Restructure the Edifice: Ways to celebrate Dr. Martin Luther King’s legacy

Published Jan 9, 2017

This year, we had the disjointed task of celebrating Dr. King’s birthday on the precipice of a government set to go backward on many of the very issues important to him. Some folks think of Dr. King’s call as an opportunity to volunteer, participate in days of service (known in the Jewish world as “mitzvah days”) and engage in other social action-related events, tying direct service to Dr. King’s call “to serve.”

This work is exceedingly worthwhile; service is an important way to address the immediate ills of society while working for the systemic change needed to eliminate these ills.  And yet, I struggle with this misinterpretation of Dr. King’s legacy each and every year. These kinds of direct service are not the main kind of service at the center of Dr. King’s life work. Dr King stood for love and serving others, yes, but his understanding of the Bible’s call to love your neighbor was through radical racial and economic justice. As he wrote, “True compassion is more than flinging a coin to a beggar; it comes to see that an edifice which produces beggars needs restructuring.” His service involved giving his voice, his strategy, and his life to attacking systemic injustices–helping to restructure the edifice itself. His methods included direct nonviolent collective action–including strikes and boycotts–political advocacy, lobbying, building coalitions, convincing and challenging adversaries, and speaking truth to power. He was a key player in a community organized bus boycott that lasted more than a year, went to jail countless times for nonviolent protest, sacrificed his working relationship with President Johnson in order to repeatedly challenge him on the Vietnam War, and was in Memphis supporting striking public workers when he was assassinated.

There are crucially important ways that you can honor Dr. King’s work and legacy by helping to restructure the edifice, especially at this time when leaders of the next government are talking about cutting the social safety net and rolling back civil rights protections.

Here are some ways that you can honor Dr. King’s legacy:

  • Are there racial justice groups (for example, Black Lives Matter or Showing Up For Racial Justice) or immigration justice groups (United We Dream) in your area doing anything to mark the day? Perhaps they’re holding a rally, teach in, demonstration, press conference, training, advocacy day? Begin the work of building relationships with other people working on these issues in your community.
  • Are there other organizations working on issues at the intersection of racial and economic justice work, such as housing justice and criminal justice reform, that are doing anything to mark the day? Are they holding a rally, teach in, demonstration, press conference, training, advocacy day?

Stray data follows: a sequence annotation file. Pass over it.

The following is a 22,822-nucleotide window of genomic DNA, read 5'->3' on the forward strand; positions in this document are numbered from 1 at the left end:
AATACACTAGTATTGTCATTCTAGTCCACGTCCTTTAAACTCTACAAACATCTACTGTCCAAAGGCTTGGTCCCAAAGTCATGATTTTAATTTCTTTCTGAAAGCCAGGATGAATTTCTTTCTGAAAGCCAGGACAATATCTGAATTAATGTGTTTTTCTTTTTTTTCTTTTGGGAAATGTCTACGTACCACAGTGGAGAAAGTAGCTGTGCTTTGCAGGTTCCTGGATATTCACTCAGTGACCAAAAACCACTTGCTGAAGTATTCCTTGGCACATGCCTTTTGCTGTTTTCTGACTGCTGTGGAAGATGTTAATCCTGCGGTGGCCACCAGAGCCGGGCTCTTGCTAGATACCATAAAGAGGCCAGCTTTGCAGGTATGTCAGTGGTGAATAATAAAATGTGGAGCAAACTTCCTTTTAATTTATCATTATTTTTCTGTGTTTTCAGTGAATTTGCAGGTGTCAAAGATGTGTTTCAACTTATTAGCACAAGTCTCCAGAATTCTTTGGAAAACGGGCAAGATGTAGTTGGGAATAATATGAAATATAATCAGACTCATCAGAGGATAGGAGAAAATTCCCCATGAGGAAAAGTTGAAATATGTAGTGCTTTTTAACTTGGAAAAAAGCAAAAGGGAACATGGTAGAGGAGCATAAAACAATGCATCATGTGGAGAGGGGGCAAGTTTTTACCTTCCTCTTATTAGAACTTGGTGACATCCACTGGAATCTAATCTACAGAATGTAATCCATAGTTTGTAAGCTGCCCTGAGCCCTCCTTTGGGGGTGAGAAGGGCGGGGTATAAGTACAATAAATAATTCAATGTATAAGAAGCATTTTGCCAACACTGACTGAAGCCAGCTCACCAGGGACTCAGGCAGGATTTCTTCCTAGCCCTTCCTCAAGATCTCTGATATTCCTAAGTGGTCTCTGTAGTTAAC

• Is there a picket line or a direct action that could use donations of time and / or resources?
  • The Voting Rights Act, one of the hallmark national legislative victories Dr. King was a part of winning in his lifetime, was recently gutted by the Supreme Court, which in 2013 struck down one key provision and rendered another key provision unenforceable. This, coupled with horrific gerrymandering and restrictive voter laws, are among many of the things that make it extremely difficult for people of color to have their voices heard fairly in the electoral process. What local groups are working on this issue near you?
  • Enter the district office and legislative office phone numbers for all your elected officials (federal, state, and local) into your phone. Are the nominations to the Cabinet you can call your US Senators about? Are there bills around racial justice you can advocate for? Are there measures cutting the social safety net to which you can register your opposition? Check to see if racial and economic justice groups have highlighted nominees and legislative policies about which you can visit or call your city, state, or federal elected official.

Dr. King once said, “I believe that we can work within the framework of our democracy to make for a better distribution of wealth, and I believe that God has left enough and to spare in this world for all of his children to have the basic necessities of life. I will never be satisfied, and I will never be content, until all men and all women can have the basic necessities of life.”¹

Hopefully, this list gives us a few ideas of how to carry this mission forward to make America more just. Here’s hoping we all can be more worthy of Dr. King’s legacy.

Russ Agdern is Director of Recruitment and Outreach for Avodah and has spent the last 15 years of his life as one of many organizers trying to push America to “be true to what you said on paper.”²

crossposted to Jewschool

¹Speech given to RWDSU Local 65, September 8, 1962 in Monticello, NY

²from the I’ve Been to the Mountaintop Speech, April 3rd, 1968

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